I also wanted to thank everyone, and the vegan community in particular, for the support that I have received in recent days. There is a daunting and difficult task before me, and the personal messages I have received – including from people I have never met, and in all likelihood will never meet – has been particularly heartening for me, and I am very grateful. Thank you.
Finally, one last request: if you think that this update might be of interest to anyone who’s interested in my case (or might be!) please send it to them.
Dec. 3, 2018
First hearing about whether ethical veganism is a protected belief
The Employment Tribunal has set a date for a hearing to determine whether ethical veganism is a philosophical belief capable of protection under discrimination legislation. The hearing will be on 13 and 14 March 2019.
This is not a hearing to determine whether I was unfairly dismissed, or suffered any detriment because of my beliefs, or because I blew the whistle: it’s a hearing to decide the legal status of the belief in ethical veganism. If we are successful in establishing that ethical veganism is such a philosophical belief, then a subsequent hearing will deal with the question of whether I was discriminated because of that belief. But the hearing on March 13 and 14 is not first and foremost about me: it’s about all ethical vegans.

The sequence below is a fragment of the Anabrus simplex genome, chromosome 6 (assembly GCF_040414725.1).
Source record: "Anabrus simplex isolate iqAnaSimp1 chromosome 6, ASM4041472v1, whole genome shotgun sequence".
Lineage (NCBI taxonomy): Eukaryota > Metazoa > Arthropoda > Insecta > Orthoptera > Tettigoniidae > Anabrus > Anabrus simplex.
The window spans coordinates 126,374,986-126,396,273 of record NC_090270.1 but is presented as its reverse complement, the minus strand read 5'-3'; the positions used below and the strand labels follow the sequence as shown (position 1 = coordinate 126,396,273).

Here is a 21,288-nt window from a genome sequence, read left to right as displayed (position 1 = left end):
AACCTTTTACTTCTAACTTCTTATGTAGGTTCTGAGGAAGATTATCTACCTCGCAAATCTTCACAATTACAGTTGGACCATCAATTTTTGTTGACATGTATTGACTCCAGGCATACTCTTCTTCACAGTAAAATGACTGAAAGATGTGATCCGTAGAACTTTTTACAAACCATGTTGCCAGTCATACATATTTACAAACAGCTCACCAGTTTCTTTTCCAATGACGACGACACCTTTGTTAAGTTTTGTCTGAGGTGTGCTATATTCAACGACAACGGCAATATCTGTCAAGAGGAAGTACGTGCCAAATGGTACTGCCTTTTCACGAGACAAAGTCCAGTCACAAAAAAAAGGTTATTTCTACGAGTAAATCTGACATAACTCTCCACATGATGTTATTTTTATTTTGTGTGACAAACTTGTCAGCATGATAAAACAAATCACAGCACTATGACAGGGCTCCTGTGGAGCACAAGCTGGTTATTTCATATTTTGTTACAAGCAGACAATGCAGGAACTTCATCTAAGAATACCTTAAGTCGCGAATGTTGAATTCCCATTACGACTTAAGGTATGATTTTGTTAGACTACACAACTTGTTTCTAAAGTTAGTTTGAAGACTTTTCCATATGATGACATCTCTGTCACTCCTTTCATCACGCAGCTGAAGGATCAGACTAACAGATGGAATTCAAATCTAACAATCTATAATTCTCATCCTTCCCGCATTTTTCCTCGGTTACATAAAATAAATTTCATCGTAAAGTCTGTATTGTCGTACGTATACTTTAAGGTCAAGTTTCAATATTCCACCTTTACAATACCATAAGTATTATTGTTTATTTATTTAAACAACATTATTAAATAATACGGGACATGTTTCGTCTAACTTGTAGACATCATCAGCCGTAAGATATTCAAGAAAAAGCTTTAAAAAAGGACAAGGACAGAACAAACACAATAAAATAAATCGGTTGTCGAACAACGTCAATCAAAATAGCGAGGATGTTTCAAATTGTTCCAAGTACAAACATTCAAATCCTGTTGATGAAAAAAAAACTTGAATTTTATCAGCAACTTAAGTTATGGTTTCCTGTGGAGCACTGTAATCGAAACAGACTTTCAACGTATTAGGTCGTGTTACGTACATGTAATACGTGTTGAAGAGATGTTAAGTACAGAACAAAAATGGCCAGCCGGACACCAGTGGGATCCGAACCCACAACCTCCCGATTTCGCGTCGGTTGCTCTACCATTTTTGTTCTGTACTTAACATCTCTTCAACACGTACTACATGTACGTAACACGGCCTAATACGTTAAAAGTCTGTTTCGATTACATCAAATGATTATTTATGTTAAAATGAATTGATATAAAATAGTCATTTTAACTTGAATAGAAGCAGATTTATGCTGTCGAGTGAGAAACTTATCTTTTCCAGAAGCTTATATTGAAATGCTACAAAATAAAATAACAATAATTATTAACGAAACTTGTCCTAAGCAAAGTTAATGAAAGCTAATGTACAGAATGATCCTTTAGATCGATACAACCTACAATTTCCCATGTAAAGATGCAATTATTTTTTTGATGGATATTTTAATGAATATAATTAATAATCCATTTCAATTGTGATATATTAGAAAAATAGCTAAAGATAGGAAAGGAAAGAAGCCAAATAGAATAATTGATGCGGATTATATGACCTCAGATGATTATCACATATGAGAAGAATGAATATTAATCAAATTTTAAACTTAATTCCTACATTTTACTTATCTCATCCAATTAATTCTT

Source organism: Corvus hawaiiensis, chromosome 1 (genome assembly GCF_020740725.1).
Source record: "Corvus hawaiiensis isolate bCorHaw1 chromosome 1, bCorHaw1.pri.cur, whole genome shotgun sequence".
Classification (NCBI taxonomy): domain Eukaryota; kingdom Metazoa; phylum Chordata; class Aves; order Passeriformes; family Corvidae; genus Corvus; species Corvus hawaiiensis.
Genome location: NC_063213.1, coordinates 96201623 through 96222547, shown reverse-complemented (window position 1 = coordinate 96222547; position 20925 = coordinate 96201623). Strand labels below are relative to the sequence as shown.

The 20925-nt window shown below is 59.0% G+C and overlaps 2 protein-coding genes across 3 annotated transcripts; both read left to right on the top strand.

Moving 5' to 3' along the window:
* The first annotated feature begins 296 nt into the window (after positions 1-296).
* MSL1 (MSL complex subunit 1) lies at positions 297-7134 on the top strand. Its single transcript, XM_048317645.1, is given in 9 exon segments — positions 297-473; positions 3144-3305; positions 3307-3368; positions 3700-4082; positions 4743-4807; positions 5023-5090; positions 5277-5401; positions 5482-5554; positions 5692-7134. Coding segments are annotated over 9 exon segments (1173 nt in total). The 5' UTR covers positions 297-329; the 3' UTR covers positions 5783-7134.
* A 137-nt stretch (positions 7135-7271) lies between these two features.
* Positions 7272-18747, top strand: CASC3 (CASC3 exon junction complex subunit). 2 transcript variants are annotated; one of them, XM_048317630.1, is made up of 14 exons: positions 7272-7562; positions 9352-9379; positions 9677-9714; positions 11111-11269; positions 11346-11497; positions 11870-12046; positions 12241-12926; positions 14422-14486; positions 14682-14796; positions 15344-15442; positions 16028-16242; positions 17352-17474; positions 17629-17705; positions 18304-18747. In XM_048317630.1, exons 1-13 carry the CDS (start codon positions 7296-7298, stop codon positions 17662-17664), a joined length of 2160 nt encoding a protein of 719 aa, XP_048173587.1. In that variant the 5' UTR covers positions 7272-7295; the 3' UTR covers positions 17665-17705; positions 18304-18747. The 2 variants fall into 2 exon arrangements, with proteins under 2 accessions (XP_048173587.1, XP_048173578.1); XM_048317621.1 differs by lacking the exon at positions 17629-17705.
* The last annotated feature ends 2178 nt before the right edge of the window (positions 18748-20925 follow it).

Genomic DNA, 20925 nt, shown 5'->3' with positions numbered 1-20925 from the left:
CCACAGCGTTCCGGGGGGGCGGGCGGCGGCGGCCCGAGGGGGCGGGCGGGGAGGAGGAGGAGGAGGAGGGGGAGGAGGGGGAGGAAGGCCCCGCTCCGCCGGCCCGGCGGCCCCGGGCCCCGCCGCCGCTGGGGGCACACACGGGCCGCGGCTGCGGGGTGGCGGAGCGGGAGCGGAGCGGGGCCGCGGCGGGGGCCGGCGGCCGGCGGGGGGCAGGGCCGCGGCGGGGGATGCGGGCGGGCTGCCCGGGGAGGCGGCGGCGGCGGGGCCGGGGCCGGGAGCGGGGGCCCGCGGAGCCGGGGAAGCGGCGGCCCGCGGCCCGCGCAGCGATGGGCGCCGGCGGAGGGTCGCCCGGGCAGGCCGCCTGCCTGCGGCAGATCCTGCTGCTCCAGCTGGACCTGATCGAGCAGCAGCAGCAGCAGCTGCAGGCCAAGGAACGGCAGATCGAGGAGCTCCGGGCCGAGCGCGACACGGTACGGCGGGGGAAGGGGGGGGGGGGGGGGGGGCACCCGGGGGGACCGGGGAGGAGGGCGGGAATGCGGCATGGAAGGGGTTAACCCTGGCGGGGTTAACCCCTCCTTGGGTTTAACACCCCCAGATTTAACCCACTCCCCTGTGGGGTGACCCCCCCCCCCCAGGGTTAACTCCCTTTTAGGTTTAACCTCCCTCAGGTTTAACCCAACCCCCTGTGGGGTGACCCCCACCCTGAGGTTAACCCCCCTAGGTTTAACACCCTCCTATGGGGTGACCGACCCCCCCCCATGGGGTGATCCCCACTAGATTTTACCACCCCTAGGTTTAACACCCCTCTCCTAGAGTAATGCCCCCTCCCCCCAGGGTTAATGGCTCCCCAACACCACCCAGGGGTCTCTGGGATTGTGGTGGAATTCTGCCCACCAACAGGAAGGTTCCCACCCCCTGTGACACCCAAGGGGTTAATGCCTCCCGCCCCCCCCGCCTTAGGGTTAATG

The hearing on March 13 and 14 is therefore incredibly important. The Employment Tribunal cannot issue binding precedents, but where Tribunals have issued judgments which recognise philosophical beliefs in the past, those judgments tend to have been followed by other courts and tribunals subsequently. This means that, if we are successful, it is very likely that ethical veganism will effectively be established in law as a philosophical belief, and discrimination against ethical vegans will be unlawful in the future.